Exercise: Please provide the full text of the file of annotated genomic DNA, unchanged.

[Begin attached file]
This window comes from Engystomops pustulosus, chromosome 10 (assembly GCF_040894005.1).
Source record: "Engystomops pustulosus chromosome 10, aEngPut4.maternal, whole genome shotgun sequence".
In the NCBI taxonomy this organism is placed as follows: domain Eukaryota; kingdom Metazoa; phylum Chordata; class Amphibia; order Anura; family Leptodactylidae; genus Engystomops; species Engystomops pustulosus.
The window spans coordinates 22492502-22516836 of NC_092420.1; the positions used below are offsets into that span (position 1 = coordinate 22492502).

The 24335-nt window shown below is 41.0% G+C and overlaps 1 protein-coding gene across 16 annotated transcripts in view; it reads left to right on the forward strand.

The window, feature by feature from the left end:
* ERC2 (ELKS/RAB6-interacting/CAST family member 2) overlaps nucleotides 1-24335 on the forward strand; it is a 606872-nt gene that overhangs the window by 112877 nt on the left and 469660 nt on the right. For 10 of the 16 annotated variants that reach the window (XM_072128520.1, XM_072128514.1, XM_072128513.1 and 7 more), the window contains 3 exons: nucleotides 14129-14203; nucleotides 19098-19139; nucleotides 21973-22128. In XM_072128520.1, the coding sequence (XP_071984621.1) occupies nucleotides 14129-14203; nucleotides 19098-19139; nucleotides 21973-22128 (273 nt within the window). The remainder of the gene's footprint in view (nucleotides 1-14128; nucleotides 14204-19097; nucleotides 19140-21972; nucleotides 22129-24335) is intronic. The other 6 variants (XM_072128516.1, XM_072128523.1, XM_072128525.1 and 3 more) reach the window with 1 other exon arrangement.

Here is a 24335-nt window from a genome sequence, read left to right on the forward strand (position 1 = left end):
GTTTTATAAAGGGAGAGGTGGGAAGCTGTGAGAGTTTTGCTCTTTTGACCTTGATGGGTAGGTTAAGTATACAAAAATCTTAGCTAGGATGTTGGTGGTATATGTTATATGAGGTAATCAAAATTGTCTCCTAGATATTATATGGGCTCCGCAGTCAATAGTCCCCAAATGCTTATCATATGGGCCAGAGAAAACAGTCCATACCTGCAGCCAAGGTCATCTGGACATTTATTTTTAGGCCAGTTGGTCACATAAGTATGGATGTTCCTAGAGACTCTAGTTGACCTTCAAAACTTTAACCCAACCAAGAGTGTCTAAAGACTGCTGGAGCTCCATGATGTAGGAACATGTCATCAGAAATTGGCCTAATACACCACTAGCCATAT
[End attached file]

This window comes from Engystomops pustulosus, chromosome 10 (assembly GCF_040894005.1).
Source record: "Engystomops pustulosus chromosome 10, aEngPut4.maternal, whole genome shotgun sequence".
In the NCBI taxonomy this organism is placed as follows: domain Eukaryota; kingdom Metazoa; phylum Chordata; class Amphibia; order Anura; family Leptodactylidae; genus Engystomops; species Engystomops pustulosus.
The window spans coordinates 22492502-22516836 of NC_092420.1; the positions used below are offsets into that span (position 1 = coordinate 22492502).

The 24335-nt window shown below is 41.0% G+C and overlaps 1 protein-coding gene across 16 annotated transcripts in view; it reads left to right on the forward strand.

The window, feature by feature from the left end:
* ERC2 (ELKS/RAB6-interacting/CAST family member 2) overlaps nucleotides 1-24335 on the forward strand; it is a 606872-nt gene that overhangs the window by 112877 nt on the left and 469660 nt on the right. For 10 of the 16 annotated variants that reach the window (XM_072128520.1, XM_072128514.1, XM_072128513.1 and 7 more), the window contains 3 exons: nucleotides 14129-14203; nucleotides 19098-19139; nucleotides 21973-22128. In XM_072128520.1, the coding sequence (XP_071984621.1) occupies nucleotides 14129-14203; nucleotides 19098-19139; nucleotides 21973-22128 (273 nt within the window). The remainder of the gene's footprint in view (nucleotides 1-14128; nucleotides 14204-19097; nucleotides 19140-21972; nucleotides 22129-24335) is intronic. The other 6 variants (XM_072128516.1, XM_072128523.1, XM_072128525.1 and 3 more) reach the window with 1 other exon arrangement.

Here is a 24335-nt window from a genome sequence, read left to right on the forward strand (position 1 = left end):
GTTTTATAAAGGGAGAGGTGGGAAGCTGTGAGAGTTTTGCTCTTTTGACCTTGATGGGTAGGTTAAGTATACAAAAATCTTAGCTAGGATGTTGGTGGTATATGTTATATGAGGTAATCAAAATTGTCTCCTAGATATTATATGGGCTCCGCAGTCAATAGTCCCCAAATGCTTATCATATGGGCCAGAGAAAACAGTCCATACCTGCAGCCAAGGTCATCTGGACATTTATTTTTAGGCCAGTTGGTCACATAAGTATGGATGTTCCTAGAGACTCTAGTTGACCTTCAAAACTTTAACCCAACCAAGAGTGTCTAAAGACTGCTGGAGCTCCATGATGTAGGAACATGTCATCAGAAATTGGCCTAATACACCACTAGCCATAT